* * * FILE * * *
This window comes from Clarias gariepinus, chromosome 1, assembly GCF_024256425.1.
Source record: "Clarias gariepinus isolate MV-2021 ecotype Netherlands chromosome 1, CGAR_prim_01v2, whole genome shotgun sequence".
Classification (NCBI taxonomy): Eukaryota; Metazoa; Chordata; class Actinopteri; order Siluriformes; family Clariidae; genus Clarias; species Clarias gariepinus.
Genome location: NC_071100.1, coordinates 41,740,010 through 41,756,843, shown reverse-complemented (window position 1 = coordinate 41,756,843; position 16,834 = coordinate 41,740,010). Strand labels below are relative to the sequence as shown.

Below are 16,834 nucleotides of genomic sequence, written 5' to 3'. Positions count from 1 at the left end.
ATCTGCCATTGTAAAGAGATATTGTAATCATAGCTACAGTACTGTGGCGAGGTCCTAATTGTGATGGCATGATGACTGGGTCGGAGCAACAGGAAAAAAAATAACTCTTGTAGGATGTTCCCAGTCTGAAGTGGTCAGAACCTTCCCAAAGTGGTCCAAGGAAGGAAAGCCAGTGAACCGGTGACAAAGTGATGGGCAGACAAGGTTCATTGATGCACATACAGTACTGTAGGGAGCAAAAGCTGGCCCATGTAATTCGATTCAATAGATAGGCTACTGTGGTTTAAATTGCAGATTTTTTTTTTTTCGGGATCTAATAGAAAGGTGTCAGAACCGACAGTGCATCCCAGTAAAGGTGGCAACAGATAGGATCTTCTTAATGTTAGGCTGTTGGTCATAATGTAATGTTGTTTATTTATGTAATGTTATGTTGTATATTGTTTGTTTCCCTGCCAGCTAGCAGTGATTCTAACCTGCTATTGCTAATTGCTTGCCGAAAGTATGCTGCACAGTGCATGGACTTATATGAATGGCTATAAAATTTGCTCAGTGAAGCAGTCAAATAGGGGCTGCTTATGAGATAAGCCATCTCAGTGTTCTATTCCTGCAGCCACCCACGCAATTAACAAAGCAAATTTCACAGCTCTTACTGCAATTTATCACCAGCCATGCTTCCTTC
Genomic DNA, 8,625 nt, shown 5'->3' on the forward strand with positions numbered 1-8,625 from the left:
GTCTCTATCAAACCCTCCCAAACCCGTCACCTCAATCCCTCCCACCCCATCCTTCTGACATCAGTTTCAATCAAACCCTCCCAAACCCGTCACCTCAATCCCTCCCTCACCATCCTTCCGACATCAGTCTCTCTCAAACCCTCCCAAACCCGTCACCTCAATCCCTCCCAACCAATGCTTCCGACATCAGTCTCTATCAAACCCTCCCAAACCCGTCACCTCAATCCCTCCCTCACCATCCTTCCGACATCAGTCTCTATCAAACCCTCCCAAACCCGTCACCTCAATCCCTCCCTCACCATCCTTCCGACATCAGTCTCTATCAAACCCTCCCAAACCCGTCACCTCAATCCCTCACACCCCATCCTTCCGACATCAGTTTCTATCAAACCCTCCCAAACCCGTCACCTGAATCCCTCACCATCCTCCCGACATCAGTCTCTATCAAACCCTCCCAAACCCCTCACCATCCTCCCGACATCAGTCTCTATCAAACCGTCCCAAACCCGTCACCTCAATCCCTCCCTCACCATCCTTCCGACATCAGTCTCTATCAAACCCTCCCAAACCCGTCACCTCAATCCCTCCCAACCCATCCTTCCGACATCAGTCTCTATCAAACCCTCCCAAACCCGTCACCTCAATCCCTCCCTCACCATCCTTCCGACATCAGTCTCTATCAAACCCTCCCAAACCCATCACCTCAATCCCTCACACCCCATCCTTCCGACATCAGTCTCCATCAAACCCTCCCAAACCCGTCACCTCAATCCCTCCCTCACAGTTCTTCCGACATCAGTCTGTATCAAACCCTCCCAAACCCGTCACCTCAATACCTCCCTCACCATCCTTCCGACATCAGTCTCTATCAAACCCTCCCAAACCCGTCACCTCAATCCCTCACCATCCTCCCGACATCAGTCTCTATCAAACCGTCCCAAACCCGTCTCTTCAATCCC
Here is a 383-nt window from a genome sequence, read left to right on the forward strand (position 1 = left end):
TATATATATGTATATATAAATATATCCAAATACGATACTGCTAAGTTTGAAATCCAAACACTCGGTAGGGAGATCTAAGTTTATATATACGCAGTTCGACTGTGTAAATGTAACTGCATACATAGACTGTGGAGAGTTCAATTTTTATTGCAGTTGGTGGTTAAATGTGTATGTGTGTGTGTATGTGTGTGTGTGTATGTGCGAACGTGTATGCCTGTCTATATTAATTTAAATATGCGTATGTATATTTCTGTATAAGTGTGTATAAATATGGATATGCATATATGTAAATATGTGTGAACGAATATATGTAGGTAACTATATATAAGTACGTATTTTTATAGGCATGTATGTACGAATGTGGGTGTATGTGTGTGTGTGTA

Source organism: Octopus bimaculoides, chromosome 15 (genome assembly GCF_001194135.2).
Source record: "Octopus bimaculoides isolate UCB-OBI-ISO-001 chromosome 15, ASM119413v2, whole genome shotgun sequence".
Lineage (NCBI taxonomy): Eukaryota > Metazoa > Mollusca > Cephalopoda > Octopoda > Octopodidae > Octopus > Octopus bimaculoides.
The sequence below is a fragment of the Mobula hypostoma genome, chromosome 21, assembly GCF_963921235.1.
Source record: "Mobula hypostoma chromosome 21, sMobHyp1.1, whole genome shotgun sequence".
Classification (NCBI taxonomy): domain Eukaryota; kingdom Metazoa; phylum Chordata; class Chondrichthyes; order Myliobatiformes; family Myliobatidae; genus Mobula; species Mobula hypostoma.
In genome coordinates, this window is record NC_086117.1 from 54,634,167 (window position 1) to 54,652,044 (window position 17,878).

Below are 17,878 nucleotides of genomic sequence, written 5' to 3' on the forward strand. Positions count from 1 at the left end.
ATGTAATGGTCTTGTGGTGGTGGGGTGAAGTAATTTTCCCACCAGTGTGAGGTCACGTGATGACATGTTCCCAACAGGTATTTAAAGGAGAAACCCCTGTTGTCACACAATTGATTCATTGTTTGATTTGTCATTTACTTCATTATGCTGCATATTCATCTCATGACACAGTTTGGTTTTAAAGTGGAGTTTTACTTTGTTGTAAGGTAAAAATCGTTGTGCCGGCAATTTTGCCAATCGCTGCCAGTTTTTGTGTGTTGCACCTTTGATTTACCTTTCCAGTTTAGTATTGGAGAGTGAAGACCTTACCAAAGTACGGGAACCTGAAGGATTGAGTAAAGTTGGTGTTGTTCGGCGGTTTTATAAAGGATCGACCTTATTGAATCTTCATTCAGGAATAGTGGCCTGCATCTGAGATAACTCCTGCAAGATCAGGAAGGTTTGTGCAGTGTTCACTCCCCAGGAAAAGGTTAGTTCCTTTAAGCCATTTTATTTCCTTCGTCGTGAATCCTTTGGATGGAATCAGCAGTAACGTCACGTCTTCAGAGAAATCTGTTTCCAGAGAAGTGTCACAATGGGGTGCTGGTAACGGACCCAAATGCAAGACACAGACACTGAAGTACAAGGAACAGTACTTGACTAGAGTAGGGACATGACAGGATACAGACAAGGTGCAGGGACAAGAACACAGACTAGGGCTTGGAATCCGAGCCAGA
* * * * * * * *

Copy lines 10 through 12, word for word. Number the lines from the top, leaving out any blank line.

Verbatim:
TATATATATGTATATATAAATATATCCAAATACGATACTGCTAAGTTTGAAATCCAAACACTCGGTAGGGAGATCTAAGTTTATATATACGCAGTTCGACTGTGTAAATGTAACTGCATACATAGACTGTGGAGAGTTCAATTTTTATTGCAGTTGGTGGTTAAATGTGTATGTGTGTGTGTATGTGTGTGTGTGTATGTGCGAACGTGTATGCCTGTCTATATTAATTTAAATATGCGTATGTATATTTCTGTATAAGTGTGTATAAATATGGATATGCATATATGTAAATATGTGTGAACGAATATATGTAGGTAACTATATATAAGTACGTATTTTTATAGGCATGTATGTACGAATGTGGGTGTATGTGTGTGTGTGTA

Source organism: Octopus bimaculoides, chromosome 15 (genome assembly GCF_001194135.2).
Source record: "Octopus bimaculoides isolate UCB-OBI-ISO-001 chromosome 15, ASM119413v2, whole genome shotgun sequence".